November 2

VoteWithMe app: Another episode of #CreepyButHelpful

Happy Mid-Term Elections, everyone! I came across this app that you need to know about… not just because of the timing with the voting… it’s more about understanding the power of the data at your fingertips. #HelpfulButCreepy

The app is called VoteWithMe, and although it seems to have been created by people on one side of the fence, it certainly can be used by anyone who wants to rally people to vote for a favorite candidate or side. Dear readers…. is it good that we have all this info about our connections at our fingertips?

Here’s how it works. You install the app and give it permission to go through your contacts. The first thing it shows you is your own voting record. I’m pretty good. Not great, but pretty good.

Then it gives you information about the next election: where to vote, when to vote, issues and candidates, etc.


Then the app goes after your contacts.

Within about 2 minutes, the app found voting information for many of the 900+ contacts on my phone. You can sort by political party, voting habits, area and even whether they’re in a tight race or not. I found this fascinating, and I spent 30 minutes or so scanning contacts, noting political parties and looking up voting records.

Encouraging Contacts to Vote

Once you have identified someone you want to reach out to, you can find out their public voting record and more.


My husband goes by D.J., not his given name, so the app asked me a couple of questions to find the right person. This didn’t always work well.


The app gives you multiple templates for reaching out to your contacts.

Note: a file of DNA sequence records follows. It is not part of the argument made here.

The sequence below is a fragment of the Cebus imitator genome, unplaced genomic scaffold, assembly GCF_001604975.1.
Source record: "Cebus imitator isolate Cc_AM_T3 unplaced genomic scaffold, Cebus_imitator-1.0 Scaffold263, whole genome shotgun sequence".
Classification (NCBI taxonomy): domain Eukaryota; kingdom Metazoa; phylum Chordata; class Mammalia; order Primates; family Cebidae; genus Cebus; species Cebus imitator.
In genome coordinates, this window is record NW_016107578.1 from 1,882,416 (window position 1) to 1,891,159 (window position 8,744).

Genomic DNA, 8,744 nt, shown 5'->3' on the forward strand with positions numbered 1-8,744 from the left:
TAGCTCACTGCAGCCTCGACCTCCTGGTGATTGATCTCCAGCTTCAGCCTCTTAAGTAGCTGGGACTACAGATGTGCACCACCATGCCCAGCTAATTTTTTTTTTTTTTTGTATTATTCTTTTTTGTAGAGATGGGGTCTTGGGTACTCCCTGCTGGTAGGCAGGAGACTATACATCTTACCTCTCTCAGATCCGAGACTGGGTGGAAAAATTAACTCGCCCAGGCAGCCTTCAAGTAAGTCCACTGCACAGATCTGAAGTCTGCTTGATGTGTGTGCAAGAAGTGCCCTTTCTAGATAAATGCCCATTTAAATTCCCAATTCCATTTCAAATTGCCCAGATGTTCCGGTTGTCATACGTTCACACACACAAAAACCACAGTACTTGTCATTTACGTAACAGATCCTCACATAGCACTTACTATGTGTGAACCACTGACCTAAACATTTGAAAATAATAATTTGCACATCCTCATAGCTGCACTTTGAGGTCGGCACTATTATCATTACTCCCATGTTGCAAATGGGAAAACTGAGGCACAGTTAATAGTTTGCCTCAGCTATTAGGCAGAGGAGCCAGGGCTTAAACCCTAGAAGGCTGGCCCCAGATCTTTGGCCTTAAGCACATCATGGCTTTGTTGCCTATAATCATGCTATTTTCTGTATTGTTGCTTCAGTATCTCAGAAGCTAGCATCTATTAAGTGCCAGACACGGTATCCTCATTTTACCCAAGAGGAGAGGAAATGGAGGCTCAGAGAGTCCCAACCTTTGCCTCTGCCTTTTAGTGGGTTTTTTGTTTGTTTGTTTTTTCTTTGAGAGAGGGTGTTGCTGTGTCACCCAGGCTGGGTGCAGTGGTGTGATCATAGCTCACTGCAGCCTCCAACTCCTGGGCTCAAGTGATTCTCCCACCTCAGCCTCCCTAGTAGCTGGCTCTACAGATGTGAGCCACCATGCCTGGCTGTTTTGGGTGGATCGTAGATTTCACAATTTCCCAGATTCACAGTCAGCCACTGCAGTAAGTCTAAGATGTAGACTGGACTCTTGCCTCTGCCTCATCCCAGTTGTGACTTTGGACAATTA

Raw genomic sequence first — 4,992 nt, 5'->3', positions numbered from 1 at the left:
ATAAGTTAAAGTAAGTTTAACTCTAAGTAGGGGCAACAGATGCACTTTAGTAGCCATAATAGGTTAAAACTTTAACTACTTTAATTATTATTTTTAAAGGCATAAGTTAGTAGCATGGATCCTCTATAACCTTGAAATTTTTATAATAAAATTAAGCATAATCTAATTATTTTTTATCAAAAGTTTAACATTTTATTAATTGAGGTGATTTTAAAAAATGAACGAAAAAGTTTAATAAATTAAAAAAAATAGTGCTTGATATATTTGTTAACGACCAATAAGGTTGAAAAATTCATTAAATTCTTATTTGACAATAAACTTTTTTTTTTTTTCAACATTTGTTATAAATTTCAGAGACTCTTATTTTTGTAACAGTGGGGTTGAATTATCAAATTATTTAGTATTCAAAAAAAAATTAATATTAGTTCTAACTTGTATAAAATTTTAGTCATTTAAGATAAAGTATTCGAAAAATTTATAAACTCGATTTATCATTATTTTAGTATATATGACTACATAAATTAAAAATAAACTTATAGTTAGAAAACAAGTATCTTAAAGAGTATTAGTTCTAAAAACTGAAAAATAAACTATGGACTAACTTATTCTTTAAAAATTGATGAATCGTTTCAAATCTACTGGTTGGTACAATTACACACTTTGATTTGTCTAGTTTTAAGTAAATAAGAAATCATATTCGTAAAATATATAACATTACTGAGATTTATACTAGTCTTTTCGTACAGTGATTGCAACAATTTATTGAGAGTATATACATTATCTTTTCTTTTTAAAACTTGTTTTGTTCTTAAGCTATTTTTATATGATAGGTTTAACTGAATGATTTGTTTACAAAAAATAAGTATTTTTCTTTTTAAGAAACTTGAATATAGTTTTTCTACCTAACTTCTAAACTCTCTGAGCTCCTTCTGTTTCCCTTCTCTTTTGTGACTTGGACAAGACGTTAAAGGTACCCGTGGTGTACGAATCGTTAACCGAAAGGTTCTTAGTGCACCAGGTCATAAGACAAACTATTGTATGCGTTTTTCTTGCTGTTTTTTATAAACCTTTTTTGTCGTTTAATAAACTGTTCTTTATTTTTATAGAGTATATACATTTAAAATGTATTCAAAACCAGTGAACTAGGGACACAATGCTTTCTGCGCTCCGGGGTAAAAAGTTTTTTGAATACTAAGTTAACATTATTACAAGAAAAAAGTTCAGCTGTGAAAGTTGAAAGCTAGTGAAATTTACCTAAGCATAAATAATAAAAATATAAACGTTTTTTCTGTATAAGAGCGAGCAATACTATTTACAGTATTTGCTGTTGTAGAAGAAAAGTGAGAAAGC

You can just press a button to fill in a text message then press another button to send. If I wanted to, I could have spammed 900 plus people last night. All I did was send one to my husband. He ignored it.

And then with a couple of clicks, you can send a text that will have a link to the voting info.



collaboration, communication, privacy

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  • This app does feel like a bit of an invasion of privacy.
    It did stop short of telling the world who I chose for the various offices, but, the rest of the world really doesn’t need to know whether or not voted. This also brings forth some concern for safety if someone who is unstable had enough data related to their ‘peeve of the moment’, they could potentially be able to choose venues from which they could do specific harm to others (????). Maybe a stretch leaning toward paranoia but weirder things have happened.

  • This is NOT a good thing for our culture. In the not too distant past, such things as voting preferences were considered private and privileged information.

    They still should be. It is possible to know too much. Expediency should not take precedence over privacy, civility and neighborliness.

      • Mikey is right. The info has been out there forever. But before I’d have to work hard to get the info. Now it’s at my fingertips, and I find that disconcerting.

  • I am creeped out too, Beth. With emotions running high these days over political issues, this is just a BAD idea.

  • Sometimes it’s better NOT to know stuff like this about your friends, co-workers, contacts, etc.

  • {"email":"Email address invalid","url":"Website address invalid","required":"Required field missing"}